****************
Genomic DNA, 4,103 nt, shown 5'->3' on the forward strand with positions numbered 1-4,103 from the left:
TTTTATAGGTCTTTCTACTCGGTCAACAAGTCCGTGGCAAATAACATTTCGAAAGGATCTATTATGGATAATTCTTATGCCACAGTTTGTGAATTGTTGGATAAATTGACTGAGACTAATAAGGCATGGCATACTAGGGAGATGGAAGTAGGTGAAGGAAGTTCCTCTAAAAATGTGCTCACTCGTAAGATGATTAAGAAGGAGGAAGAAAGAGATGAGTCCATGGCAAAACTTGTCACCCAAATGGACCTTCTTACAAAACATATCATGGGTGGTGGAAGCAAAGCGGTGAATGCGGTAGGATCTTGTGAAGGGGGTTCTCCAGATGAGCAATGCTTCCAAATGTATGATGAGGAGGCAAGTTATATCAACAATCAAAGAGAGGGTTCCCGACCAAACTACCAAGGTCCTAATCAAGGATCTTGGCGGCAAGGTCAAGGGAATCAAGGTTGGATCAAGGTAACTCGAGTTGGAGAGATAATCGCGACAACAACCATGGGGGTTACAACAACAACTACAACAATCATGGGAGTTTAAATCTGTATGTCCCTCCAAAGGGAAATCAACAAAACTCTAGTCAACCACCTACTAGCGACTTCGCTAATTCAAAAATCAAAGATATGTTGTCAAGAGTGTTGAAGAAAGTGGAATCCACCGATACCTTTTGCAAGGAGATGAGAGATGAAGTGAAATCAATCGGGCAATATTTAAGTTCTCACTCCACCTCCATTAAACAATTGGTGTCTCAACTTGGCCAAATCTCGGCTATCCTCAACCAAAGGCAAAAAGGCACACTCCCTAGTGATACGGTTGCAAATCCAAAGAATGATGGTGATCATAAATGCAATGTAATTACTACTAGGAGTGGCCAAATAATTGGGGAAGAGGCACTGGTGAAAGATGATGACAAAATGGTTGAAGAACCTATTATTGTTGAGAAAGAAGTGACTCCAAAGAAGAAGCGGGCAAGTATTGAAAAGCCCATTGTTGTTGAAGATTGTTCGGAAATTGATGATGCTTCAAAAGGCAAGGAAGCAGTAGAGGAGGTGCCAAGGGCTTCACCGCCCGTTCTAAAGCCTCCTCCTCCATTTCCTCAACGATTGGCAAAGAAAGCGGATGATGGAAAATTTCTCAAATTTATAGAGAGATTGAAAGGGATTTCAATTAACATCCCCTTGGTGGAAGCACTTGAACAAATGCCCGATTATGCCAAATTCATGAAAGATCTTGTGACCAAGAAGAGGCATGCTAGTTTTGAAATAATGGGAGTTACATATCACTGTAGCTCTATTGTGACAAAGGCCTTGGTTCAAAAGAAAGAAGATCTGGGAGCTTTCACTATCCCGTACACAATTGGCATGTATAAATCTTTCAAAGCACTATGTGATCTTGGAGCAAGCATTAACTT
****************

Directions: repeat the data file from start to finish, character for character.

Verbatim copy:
Genomic DNA, 4,103 nt, shown 5'->3' on the forward strand with positions numbered 1-4,103 from the left:
TTTTATAGGTCTTTCTACTCGGTCAACAAGTCCGTGGCAAATAACATTTCGAAAGGATCTATTATGGATAATTCTTATGCCACAGTTTGTGAATTGTTGGATAAATTGACTGAGACTAATAAGGCATGGCATACTAGGGAGATGGAAGTAGGTGAAGGAAGTTCCTCTAAAAATGTGCTCACTCGTAAGATGATTAAGAAGGAGGAAGAAAGAGATGAGTCCATGGCAAAACTTGTCACCCAAATGGACCTTCTTACAAAACATATCATGGGTGGTGGAAGCAAAGCGGTGAATGCGGTAGGATCTTGTGAAGGGGGTTCTCCAGATGAGCAATGCTTCCAAATGTATGATGAGGAGGCAAGTTATATCAACAATCAAAGAGAGGGTTCCCGACCAAACTACCAAGGTCCTAATCAAGGATCTTGGCGGCAAGGTCAAGGGAATCAAGGTTGGATCAAGGTAACTCGAGTTGGAGAGATAATCGCGACAACAACCATGGGGGTTACAACAACAACTACAACAATCATGGGAGTTTAAATCTGTATGTCCCTCCAAAGGGAAATCAACAAAACTCTAGTCAACCACCTACTAGCGACTTCGCTAATTCAAAAATCAAAGATATGTTGTCAAGAGTGTTGAAGAAAGTGGAATCCACCGATACCTTTTGCAAGGAGATGAGAGATGAAGTGAAATCAATCGGGCAATATTTAAGTTCTCACTCCACCTCCATTAAACAATTGGTGTCTCAACTTGGCCAAATCTCGGCTATCCTCAACCAAAGGCAAAAAGGCACACTCCCTAGTGATACGGTTGCAAATCCAAAGAATGATGGTGATCATAAATGCAATGTAATTACTACTAGGAGTGGCCAAATAATTGGGGAAGAGGCACTGGTGAAAGATGATGACAAAATGGTTGAAGAACCTATTATTGTTGAGAAAGAAGTGACTCCAAAGAAGAAGCGGGCAAGTATTGAAAAGCCCATTGTTGTTGAAGATTGTTCGGAAATTGATGATGCTTCAAAAGGCAAGGAAGCAGTAGAGGAGGTGCCAAGGGCTTCACCGCCCGTTCTAAAGCCTCCTCCTCCATTTCCTCAACGATTGGCAAAGAAAGCGGATGATGGAAAATTTCTCAAATTTATAGAGAGATTGAAAGGGATTTCAATTAACATCCCCTTGGTGGAAGCACTTGAACAAATGCCCGATTATGCCAAATTCATGAAAGATCTTGTGACCAAGAAGAGGCATGCTAGTTTTGAAATAATGGGAGTTACATATCACTGTAGCTCTATTGTGACAAAGGCCTTGGTTCAAAAGAAAGAAGATCTGGGAGCTTTCACTATCCCGTACACAATTGGCATGTATAAATCTTTCAAAGCACTATGTGATCTTGGAGCAAGCATTAACTT